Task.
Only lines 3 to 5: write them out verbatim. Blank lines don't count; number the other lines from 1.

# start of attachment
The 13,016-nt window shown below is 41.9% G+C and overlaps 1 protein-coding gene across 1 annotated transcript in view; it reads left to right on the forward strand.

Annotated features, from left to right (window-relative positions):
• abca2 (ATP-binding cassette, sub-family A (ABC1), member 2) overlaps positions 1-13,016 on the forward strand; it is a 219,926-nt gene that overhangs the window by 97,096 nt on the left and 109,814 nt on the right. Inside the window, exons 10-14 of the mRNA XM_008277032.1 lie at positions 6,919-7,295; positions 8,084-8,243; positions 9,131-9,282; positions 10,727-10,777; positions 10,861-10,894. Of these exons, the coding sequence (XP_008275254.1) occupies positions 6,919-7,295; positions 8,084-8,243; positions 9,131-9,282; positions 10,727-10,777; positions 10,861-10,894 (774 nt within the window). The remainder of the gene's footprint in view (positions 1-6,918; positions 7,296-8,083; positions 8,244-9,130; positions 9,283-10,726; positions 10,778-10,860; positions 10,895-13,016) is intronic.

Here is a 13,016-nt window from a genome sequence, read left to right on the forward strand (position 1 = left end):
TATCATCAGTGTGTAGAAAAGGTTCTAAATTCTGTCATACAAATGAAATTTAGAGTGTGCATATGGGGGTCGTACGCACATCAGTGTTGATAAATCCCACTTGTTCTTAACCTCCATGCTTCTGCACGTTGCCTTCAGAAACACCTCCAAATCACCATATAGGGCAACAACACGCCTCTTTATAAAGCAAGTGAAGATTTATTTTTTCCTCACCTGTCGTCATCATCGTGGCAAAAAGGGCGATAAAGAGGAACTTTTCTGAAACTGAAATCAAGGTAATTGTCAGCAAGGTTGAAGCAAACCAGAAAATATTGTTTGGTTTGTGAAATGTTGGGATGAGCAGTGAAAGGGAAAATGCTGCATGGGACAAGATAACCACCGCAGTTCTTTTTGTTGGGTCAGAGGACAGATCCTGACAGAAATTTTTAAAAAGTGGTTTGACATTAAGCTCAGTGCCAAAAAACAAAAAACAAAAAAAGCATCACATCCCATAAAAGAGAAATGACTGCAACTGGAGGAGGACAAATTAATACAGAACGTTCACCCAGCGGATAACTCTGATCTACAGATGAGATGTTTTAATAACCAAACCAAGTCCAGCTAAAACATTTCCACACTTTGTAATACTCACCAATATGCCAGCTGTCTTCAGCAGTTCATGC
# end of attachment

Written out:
• abca2 (ATP-binding cassette, sub-family A (ABC1), member 2) overlaps positions 1-13,016 on the forward strand; it is a 219,926-nt gene that overhangs the window by 97,096 nt on the left and 109,814 nt on the right. Inside the window, exons 10-14 of the mRNA XM_008277032.1 lie at positions 6,919-7,295; positions 8,084-8,243; positions 9,131-9,282; positions 10,727-10,777; positions 10,861-10,894. Of these exons, the coding sequence (XP_008275254.1) occupies positions 6,919-7,295; positions 8,084-8,243; positions 9,131-9,282; positions 10,727-10,777; positions 10,861-10,894 (774 nt within the window). The remainder of the gene's footprint in view (positions 1-6,918; positions 7,296-8,083; positions 8,244-9,130; positions 9,283-10,726; positions 10,778-10,860; positions 10,895-13,016) is intronic.

Here is a 13,016-nt window from a genome sequence, read left to right on the forward strand (position 1 = left end):
TATCATCAGTGTGTAGAAAAGGTTCTAAATTCTGTCATACAAATGAAATTTAGAGTGTGCATATGGGGGTCGTACGCACATCAGTGTTGATAAATCCCACTTGTTCTTAACCTCCATGCTTCTGCACGTTGCCTTCAGAAACACCTCCAAATCACCATATAGGGCAACAACACGCCTCTTTATAAAGCAAGTGAAGATTTATTTTTTCCTCACCTGTCGTCATCATCGTGGCAAAAAGGGCGATAAAGAGGAACTTTTCTGAAACTGAAATCAAGGTAATTGTCAGCAAGGTTGAAGCAAACCAGAAAATATTGTTTGGTTTGTGAAATGTTGGGATGAGCAGTGAAAGGGAAAATGCTGCATGGGACAAGATAACCACCGCAGTTCTTTTTGTTGGGTCAGAGGACAGATCCTGACAGAAATTTTTAAAAAGTGGTTTGACATTAAGCTCAGTGCCAAAAAACAAAAAACAAAAAAAGCATCACATCCCATAAAAGAGAAATGACTGCAACTGGAGGAGGACAAATTAATACAGAACGTTCACCCAGCGGATAACTCTGATCTACAGATGAGATGTTTTAATAACCAAACCAAGTCCAGCTAAAACATTTCCACACTTTGTAATACTCACCAATATGCCAGCTGTCTTCAGCAGTTCATGC